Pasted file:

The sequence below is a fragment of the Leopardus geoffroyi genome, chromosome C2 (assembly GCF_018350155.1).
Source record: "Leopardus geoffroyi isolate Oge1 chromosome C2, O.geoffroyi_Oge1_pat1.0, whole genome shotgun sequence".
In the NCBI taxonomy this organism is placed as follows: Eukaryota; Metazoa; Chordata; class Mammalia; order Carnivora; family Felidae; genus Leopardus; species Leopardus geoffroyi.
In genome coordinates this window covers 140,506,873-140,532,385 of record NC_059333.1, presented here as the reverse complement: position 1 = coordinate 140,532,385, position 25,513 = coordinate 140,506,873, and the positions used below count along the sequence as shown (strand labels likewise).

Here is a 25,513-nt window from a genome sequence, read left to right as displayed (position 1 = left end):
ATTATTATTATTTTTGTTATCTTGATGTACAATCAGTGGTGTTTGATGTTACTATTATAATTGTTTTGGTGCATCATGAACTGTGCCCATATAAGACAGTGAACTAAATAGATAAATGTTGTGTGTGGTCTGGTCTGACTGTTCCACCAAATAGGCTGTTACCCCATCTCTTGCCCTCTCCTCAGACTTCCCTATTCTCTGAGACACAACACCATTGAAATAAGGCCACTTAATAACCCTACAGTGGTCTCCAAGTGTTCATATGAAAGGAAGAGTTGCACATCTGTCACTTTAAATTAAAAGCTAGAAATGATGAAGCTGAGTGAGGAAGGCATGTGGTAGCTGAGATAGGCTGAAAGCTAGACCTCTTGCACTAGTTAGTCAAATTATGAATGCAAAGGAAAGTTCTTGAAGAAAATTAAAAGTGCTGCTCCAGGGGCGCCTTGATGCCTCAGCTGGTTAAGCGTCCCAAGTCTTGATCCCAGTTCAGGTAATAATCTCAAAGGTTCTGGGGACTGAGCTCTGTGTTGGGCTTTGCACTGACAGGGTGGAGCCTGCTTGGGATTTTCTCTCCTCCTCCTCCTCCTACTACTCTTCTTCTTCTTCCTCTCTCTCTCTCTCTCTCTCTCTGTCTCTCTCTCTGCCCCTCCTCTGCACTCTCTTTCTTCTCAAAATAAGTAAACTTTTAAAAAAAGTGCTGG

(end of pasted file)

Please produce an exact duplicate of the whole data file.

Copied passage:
The sequence below is a fragment of the Leopardus geoffroyi genome, chromosome C2 (assembly GCF_018350155.1).
Source record: "Leopardus geoffroyi isolate Oge1 chromosome C2, O.geoffroyi_Oge1_pat1.0, whole genome shotgun sequence".
In the NCBI taxonomy this organism is placed as follows: Eukaryota; Metazoa; Chordata; class Mammalia; order Carnivora; family Felidae; genus Leopardus; species Leopardus geoffroyi.
In genome coordinates this window covers 140,506,873-140,532,385 of record NC_059333.1, presented here as the reverse complement: position 1 = coordinate 140,532,385, position 25,513 = coordinate 140,506,873, and the positions used below count along the sequence as shown (strand labels likewise).

Here is a 25,513-nt window from a genome sequence, read left to right as displayed (position 1 = left end):
ATTATTATTATTTTTGTTATCTTGATGTACAATCAGTGGTGTTTGATGTTACTATTATAATTGTTTTGGTGCATCATGAACTGTGCCCATATAAGACAGTGAACTAAATAGATAAATGTTGTGTGTGGTCTGGTCTGACTGTTCCACCAAATAGGCTGTTACCCCATCTCTTGCCCTCTCCTCAGACTTCCCTATTCTCTGAGACACAACACCATTGAAATAAGGCCACTTAATAACCCTACAGTGGTCTCCAAGTGTTCATATGAAAGGAAGAGTTGCACATCTGTCACTTTAAATTAAAAGCTAGAAATGATGAAGCTGAGTGAGGAAGGCATGTGGTAGCTGAGATAGGCTGAAAGCTAGACCTCTTGCACTAGTTAGTCAAATTATGAATGCAAAGGAAAGTTCTTGAAGAAAATTAAAAGTGCTGCTCCAGGGGCGCCTTGATGCCTCAGCTGGTTAAGCGTCCCAAGTCTTGATCCCAGTTCAGGTAATAATCTCAAAGGTTCTGGGGACTGAGCTCTGTGTTGGGCTTTGCACTGACAGGGTGGAGCCTGCTTGGGATTTTCTCTCCTCCTCCTCCTCCTACTACTCTTCTTCTTCTTCCTCTCTCTCTCTCTCTCTCTCTCTGTCTCTCTCTCTGCCCCTCCTCTGCACTCTCTTTCTTCTCAAAATAAGTAAACTTTTAAAAAAAGTGCTGG